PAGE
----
With electric vehicles for instance, the operating cost could be reduced as there is less moving parts to be serviced and with zero fuel, costs could be reduced drastically. “Obviously, this is crucial for us as we don’t want to get stuck with an out of date fleet, which costs us more than it should.” In his view, the fuel cost is the defining factor, not the initial capital investment. Secondly, service and maintenance provided by the OEM’s after sales teams is crucial as the trucks would be sent back to the manufacturers for service. This is necessary as today’s trucks use a lot more computers and any in-house workshop may not have the expertise to do so.
Shipping and Trucking from Malaysia to India Prabakaran has been in India before, on a mission to evaluate the market for the expansion of Giga Shipping. “In Malaysia, we are already shipping motor vehicles between East Malaysia and the Peninsular. We saw an opportunity here in India.” Citing the size of the country, he saw that the automotive industries are situated in the east and west and vehicles need to be sent across the heart of the country. Using a ship to deliver big quantities of vehicles from one side to the other was an option the group considered. “You may even get some back-cargo,” he said.
At the time, about ten years ago, the infrastructure and port facilities were “pretty bad”. To make this work, each shipment needed to be about 2 500 units of vehicles while at the time, the ports were the bottlenecks. Adding to this was the low rates paid for road transportation. The fierce competition among the transporters themselves made it difficult to justify the exercise of using a ship to move vehicles.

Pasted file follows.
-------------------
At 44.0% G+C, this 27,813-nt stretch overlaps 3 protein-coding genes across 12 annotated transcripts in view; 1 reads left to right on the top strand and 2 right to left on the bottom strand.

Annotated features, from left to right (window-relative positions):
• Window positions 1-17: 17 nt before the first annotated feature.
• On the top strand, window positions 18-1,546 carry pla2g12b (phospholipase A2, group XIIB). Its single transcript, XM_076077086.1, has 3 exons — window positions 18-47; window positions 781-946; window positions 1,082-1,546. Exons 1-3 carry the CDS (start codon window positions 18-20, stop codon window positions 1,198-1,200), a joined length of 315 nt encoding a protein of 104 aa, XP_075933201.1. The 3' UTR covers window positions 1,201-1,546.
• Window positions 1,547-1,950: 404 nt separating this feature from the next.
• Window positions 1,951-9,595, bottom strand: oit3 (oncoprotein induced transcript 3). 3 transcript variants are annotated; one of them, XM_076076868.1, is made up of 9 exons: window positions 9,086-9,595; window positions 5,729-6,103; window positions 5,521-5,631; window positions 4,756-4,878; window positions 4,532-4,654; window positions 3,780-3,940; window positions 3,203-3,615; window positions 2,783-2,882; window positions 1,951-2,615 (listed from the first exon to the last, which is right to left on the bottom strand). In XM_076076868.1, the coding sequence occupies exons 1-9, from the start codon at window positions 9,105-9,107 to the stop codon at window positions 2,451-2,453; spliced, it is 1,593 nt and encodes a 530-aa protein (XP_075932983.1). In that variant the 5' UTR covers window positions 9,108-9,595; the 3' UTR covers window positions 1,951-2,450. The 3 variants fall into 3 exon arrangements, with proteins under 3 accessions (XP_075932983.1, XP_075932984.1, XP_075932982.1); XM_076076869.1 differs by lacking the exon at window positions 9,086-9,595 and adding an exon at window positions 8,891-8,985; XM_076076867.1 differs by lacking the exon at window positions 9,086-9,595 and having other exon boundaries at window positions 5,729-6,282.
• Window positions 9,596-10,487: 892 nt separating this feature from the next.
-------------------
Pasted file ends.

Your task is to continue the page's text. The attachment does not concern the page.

As an anecdote Prabakaran told us that vehicles at the time were usually sold on Ex-Factory basis. Which meant that between the factory and the dealership anything could happen. For example, truckers would also carry passengers inside the cars they moved. Naturally, once a family of five had lived in a car for a few days, the vehicle is in a mess. “Eventually, we dropped this idea because of these three issues that we found.”
Incredible Project by Daimler Daimler Trucks is a major contributor of revenue to the Daimler AG (the listed holding). With over 80 000 employees, it generates some 38 Billion Euro in Revenue. When the brand looked for a strategic location to serve Asia and the rest of the world, it found a new home in India.
Daimler India Commercial Vehicles (DICV) was established in 2009 and the operations is headquartered in Oragadam near Chennai and sits on 162 ha (~400 acres) of land. What started as a greenfield project has now evolved into a major export hub with more than 4 000 employees. It is noteworthy that the first installation completed was the test track, which was opened in 2010. Addressing concerns about the branding, Daimler decided to label the vehicles made for the local markets “Bharat-Benz” whereby the brand was unveiled in 2011, one year ahead of the plant inauguration and introduction to the market